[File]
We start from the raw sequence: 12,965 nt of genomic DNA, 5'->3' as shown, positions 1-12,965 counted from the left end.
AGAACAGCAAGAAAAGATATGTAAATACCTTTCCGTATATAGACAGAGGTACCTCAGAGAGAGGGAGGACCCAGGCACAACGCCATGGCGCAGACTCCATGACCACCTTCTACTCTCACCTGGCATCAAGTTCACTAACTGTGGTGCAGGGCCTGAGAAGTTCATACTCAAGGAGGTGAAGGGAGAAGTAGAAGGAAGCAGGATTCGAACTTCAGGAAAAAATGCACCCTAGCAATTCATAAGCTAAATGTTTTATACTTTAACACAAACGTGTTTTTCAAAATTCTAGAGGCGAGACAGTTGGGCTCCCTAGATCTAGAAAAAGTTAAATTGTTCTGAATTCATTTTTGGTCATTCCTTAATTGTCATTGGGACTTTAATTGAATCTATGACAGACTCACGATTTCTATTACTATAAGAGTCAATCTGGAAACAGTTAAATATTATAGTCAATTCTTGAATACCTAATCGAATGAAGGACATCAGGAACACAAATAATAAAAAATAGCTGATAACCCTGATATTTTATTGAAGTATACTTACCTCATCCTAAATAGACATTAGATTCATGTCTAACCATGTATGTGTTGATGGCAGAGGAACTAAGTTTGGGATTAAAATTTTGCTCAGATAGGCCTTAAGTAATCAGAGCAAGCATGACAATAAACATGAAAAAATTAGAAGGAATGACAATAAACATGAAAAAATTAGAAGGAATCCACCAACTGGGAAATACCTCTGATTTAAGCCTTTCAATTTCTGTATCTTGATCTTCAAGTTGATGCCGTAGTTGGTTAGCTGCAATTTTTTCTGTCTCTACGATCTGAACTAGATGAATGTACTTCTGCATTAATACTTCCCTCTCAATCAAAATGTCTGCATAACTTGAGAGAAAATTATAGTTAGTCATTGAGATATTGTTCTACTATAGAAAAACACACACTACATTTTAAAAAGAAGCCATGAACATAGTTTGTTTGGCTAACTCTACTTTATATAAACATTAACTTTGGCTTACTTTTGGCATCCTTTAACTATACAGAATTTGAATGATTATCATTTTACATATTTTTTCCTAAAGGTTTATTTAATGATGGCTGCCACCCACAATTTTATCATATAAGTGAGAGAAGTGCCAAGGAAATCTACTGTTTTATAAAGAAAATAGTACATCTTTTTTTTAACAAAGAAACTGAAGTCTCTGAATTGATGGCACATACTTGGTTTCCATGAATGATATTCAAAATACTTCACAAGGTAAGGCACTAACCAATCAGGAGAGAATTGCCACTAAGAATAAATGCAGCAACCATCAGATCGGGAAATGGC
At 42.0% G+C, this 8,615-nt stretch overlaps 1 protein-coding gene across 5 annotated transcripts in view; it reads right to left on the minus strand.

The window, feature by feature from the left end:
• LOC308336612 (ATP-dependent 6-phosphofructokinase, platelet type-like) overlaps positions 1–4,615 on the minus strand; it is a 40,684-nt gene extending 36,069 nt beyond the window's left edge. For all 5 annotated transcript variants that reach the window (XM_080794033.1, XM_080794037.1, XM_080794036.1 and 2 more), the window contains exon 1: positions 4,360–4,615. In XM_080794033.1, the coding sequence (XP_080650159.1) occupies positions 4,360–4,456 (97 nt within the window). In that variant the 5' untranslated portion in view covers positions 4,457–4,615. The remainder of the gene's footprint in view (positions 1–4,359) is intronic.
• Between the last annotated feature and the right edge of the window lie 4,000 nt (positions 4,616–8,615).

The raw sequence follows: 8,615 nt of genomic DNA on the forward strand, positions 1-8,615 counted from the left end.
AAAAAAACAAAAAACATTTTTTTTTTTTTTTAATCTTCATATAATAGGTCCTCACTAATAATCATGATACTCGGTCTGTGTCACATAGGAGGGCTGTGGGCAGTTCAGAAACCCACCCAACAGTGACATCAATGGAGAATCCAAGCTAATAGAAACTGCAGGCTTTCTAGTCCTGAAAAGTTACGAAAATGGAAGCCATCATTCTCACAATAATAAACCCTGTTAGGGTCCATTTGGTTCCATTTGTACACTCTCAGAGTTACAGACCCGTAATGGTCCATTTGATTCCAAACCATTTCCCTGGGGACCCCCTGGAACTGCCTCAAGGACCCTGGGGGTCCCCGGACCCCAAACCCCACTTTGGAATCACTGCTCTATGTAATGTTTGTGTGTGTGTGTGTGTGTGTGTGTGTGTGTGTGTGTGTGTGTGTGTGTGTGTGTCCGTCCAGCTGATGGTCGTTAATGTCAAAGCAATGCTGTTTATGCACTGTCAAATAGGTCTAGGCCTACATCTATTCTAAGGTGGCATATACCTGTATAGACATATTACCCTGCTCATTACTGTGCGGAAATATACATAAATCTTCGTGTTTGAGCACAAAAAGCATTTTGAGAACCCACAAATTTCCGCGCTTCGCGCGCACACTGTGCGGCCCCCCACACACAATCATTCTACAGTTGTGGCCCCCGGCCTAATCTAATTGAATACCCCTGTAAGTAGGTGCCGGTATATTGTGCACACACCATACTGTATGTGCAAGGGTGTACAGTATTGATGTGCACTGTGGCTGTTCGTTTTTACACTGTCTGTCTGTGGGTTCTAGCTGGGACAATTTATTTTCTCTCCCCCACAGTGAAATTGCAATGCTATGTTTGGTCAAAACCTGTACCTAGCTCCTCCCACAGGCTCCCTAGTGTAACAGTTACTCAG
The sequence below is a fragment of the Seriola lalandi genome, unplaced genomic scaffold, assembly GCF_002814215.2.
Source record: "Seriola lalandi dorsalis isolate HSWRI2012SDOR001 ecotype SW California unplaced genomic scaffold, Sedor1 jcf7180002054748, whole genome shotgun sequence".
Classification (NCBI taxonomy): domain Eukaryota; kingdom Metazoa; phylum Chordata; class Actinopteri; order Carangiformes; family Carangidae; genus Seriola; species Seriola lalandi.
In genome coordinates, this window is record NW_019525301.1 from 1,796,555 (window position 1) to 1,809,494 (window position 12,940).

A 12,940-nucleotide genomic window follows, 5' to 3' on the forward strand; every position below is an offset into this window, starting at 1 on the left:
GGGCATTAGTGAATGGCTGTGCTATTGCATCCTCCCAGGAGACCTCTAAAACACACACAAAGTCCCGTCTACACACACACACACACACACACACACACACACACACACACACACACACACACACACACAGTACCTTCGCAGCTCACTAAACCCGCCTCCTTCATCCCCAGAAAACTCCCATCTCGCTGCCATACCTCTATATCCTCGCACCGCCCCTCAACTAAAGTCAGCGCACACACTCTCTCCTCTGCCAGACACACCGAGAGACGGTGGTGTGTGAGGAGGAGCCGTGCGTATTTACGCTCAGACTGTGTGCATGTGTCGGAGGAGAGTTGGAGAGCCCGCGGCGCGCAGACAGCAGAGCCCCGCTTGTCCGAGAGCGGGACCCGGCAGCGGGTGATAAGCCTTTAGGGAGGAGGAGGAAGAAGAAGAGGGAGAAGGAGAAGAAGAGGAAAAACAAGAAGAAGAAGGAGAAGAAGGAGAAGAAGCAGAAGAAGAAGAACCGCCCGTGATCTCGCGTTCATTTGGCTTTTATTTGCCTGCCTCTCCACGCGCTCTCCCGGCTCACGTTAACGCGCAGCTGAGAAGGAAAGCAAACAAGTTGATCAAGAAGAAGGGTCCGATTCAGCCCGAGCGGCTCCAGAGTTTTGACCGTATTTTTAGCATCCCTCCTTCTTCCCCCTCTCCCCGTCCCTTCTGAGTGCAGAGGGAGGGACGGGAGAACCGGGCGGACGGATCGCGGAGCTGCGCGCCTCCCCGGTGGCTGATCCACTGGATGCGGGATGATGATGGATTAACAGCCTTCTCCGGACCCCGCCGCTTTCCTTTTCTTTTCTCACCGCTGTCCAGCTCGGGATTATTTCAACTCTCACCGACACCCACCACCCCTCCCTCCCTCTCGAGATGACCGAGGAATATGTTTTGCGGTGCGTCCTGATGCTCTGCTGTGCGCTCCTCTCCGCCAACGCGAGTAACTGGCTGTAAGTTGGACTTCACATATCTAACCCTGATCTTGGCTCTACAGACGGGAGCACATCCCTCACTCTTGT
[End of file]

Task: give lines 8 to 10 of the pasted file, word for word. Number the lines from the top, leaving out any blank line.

AAAAAAACAAAAAACATTTTTTTTTTTTTTTAATCTTCATATAATAGGTCCTCACTAATAATCATGATACTCGGTCTGTGTCACATAGGAGGGCTGTGGGCAGTTCAGAAACCCACCCAACAGTGACATCAATGGAGAATCCAAGCTAATAGAAACTGCAGGCTTTCTAGTCCTGAAAAGTTACGAAAATGGAAGCCATCATTCTCACAATAATAAACCCTGTTAGGGTCCATTTGGTTCCATTTGTACACTCTCAGAGTTACAGACCCGTAATGGTCCATTTGATTCCAAACCATTTCCCTGGGGACCCCCTGGAACTGCCTCAAGGACCCTGGGGGTCCCCGGACCCCAAACCCCACTTTGGAATCACTGCTCTATGTAATGTTTGTGTGTGTGTGTGTGTGTGTGTGTGTGTGTGTGTGTGTGTGTGTGTGTGTGTGTCCGTCCAGCTGATGGTCGTTAATGTCAAAGCAATGCTGTTTATGCACTGTCAAATAGGTCTAGGCCTACATCTATTCTAAGGTGGCATATACCTGTATAGACATATTACCCTGCTCATTACTGTGCGGAAATATACATAAATCTTCGTGTTTGAGCACAAAAAGCATTTTGAGAACCCACAAATTTCCGCGCTTCGCGCGCACACTGTGCGGCCCCCCACACACAATCATTCTACAGTTGTGGCCCCCGGCCTAATCTAATTGAATACCCCTGTAAGTAGGTGCCGGTATATTGTGCACACACCATACTGTATGTGCAAGGGTGTACAGTATTGATGTGCACTGTGGCTGTTCGTTTTTACACTGTCTGTCTGTGGGTTCTAGCTGGGACAATTTATTTTCTCTCCCCCACAGTGAAATTGCAATGCTATGTTTGGTCAAAACCTGTACCTAGCTCCTCCCACAGGCTCCCTAGTGTAACAGTTACTCAG
The sequence below is a fragment of the Seriola lalandi genome, unplaced genomic scaffold, assembly GCF_002814215.2.
Source record: "Seriola lalandi dorsalis isolate HSWRI2012SDOR001 ecotype SW California unplaced genomic scaffold, Sedor1 jcf7180002054748, whole genome shotgun sequence".